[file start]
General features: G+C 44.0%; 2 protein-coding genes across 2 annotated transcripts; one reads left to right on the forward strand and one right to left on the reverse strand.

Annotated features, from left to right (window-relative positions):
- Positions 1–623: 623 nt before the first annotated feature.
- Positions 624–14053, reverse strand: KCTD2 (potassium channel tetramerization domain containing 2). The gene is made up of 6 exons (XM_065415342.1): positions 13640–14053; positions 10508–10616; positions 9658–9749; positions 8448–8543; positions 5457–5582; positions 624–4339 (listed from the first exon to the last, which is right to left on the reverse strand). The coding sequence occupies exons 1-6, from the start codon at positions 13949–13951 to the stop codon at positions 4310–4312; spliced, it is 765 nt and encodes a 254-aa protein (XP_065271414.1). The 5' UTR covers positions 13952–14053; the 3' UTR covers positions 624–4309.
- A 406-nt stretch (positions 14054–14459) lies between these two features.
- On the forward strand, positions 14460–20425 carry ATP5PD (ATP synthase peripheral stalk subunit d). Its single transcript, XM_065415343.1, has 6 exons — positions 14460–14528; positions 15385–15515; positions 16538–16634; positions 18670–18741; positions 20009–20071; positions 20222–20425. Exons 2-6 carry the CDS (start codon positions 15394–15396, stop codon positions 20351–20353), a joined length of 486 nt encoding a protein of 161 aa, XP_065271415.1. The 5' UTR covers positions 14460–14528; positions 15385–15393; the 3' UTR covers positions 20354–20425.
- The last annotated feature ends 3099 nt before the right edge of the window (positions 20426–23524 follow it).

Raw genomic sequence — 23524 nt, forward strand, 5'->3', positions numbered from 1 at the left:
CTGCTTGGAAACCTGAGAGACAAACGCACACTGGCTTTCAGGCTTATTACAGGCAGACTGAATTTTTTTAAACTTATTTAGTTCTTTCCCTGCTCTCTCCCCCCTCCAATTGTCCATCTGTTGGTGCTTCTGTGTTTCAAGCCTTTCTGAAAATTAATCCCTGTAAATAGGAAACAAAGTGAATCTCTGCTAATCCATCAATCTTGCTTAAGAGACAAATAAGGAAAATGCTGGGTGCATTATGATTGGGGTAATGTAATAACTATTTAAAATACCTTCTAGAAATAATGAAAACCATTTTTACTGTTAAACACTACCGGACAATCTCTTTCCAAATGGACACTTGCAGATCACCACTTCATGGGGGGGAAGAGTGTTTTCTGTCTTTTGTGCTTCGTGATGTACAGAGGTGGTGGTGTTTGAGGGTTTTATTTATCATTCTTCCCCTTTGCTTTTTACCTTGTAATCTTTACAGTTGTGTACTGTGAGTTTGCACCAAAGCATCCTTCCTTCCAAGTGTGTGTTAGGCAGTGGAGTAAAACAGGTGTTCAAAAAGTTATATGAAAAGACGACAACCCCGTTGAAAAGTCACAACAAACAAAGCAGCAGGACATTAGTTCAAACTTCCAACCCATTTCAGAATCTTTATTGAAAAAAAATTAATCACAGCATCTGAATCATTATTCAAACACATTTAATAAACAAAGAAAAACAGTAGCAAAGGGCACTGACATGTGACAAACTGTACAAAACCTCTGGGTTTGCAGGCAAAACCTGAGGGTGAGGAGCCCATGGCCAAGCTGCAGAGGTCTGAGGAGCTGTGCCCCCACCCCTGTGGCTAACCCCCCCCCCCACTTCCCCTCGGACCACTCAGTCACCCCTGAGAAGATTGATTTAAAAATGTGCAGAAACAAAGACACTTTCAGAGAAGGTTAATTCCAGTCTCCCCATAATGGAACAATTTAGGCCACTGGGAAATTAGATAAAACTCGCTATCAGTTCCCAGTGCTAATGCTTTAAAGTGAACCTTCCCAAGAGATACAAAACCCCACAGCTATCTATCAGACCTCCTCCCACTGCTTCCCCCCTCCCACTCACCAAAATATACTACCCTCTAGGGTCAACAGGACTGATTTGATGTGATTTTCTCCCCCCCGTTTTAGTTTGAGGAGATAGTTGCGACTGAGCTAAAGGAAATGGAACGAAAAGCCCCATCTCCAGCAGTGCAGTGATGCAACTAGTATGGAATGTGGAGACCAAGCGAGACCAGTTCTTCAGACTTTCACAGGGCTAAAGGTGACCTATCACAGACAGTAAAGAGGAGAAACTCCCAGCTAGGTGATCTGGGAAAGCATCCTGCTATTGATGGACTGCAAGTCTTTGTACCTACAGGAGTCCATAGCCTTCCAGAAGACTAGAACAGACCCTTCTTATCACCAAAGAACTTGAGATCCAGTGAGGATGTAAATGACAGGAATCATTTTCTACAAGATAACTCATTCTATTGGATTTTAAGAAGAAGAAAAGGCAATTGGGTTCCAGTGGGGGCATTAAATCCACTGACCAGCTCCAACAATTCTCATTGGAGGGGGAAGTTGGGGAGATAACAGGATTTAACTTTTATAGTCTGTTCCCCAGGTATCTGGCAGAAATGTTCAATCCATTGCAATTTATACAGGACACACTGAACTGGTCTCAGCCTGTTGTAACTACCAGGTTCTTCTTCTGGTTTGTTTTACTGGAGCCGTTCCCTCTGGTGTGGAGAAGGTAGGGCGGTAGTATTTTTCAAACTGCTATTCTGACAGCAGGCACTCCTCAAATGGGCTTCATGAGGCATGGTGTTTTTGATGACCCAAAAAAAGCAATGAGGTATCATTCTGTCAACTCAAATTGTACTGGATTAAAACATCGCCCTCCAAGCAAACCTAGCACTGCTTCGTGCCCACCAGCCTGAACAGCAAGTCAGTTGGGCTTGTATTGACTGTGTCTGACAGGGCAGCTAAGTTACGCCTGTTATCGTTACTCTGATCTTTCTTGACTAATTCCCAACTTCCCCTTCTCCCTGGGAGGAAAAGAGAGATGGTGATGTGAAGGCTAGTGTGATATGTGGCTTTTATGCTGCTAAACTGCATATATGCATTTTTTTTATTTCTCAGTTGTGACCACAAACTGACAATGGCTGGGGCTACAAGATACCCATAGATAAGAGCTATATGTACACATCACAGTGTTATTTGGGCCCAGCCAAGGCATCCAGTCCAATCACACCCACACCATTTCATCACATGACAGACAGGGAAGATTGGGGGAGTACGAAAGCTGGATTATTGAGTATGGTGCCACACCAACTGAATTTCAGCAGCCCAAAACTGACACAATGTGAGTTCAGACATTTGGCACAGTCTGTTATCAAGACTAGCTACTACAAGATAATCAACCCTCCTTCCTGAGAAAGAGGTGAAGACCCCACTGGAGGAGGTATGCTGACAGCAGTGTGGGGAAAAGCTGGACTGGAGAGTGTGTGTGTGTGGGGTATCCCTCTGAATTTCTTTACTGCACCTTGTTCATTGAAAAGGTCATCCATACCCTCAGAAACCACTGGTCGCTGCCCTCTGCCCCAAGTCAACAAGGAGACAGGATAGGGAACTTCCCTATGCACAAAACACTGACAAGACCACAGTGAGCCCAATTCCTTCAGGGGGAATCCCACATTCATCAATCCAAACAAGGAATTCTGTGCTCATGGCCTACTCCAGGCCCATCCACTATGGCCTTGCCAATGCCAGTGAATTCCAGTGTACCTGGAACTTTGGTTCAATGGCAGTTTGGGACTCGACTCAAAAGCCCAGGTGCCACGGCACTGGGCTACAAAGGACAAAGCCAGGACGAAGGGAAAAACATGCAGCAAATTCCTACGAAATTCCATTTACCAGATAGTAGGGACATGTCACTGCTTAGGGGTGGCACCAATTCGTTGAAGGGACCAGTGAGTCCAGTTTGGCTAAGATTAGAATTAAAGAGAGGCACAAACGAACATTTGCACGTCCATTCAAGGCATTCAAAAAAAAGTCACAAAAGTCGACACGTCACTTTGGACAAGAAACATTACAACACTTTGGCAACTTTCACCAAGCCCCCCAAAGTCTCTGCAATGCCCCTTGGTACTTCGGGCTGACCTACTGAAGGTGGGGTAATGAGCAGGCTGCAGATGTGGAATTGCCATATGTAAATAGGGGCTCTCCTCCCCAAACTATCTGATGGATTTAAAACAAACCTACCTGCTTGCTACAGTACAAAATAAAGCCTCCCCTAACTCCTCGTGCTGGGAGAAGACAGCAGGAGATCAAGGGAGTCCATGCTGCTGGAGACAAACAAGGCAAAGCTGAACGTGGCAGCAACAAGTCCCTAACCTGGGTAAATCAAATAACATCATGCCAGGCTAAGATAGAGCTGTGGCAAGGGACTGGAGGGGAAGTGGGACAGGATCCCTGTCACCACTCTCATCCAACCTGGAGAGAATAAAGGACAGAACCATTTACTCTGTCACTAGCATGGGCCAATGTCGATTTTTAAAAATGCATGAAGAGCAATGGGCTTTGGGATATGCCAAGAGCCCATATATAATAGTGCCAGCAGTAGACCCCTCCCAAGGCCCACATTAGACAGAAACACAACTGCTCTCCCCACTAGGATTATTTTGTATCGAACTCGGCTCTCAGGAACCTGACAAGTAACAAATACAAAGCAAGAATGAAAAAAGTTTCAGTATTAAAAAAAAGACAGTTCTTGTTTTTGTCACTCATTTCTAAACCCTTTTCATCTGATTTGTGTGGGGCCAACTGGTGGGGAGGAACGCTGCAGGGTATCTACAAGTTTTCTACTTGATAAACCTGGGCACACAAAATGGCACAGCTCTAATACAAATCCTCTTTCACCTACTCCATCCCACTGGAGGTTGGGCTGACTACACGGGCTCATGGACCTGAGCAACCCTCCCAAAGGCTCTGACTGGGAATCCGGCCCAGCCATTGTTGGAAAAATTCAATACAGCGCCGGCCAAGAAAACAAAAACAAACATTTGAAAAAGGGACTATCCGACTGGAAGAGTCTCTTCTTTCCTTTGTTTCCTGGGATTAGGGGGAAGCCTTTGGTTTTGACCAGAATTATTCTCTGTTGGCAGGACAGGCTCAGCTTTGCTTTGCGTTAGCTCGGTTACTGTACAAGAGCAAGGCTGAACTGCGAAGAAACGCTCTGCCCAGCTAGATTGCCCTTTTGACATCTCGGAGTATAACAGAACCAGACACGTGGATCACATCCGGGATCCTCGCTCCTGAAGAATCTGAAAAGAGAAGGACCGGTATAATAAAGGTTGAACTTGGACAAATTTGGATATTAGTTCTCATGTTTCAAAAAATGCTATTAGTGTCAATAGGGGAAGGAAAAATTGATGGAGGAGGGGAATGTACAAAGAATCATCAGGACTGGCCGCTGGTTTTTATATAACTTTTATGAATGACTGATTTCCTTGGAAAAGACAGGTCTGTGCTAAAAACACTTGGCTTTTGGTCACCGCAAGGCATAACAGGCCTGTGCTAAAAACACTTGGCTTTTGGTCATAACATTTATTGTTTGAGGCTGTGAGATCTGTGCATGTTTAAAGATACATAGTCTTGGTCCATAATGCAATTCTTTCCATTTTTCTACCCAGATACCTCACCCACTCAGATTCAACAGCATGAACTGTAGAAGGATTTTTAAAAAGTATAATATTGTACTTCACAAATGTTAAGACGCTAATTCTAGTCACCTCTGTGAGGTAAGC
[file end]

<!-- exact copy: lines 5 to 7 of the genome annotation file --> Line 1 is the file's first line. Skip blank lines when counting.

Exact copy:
- A 406-nt stretch (positions 14054–14459) lies between these two features.
- On the forward strand, positions 14460–20425 carry ATP5PD (ATP synthase peripheral stalk subunit d). Its single transcript, XM_065415343.1, has 6 exons — positions 14460–14528; positions 15385–15515; positions 16538–16634; positions 18670–18741; positions 20009–20071; positions 20222–20425. Exons 2-6 carry the CDS (start codon positions 15394–15396, stop codon positions 20351–20353), a joined length of 486 nt encoding a protein of 161 aa, XP_065271415.1. The 5' UTR covers positions 14460–14528; positions 15385–15393; the 3' UTR covers positions 20354–20425.
- The last annotated feature ends 3099 nt before the right edge of the window (positions 20426–23524 follow it).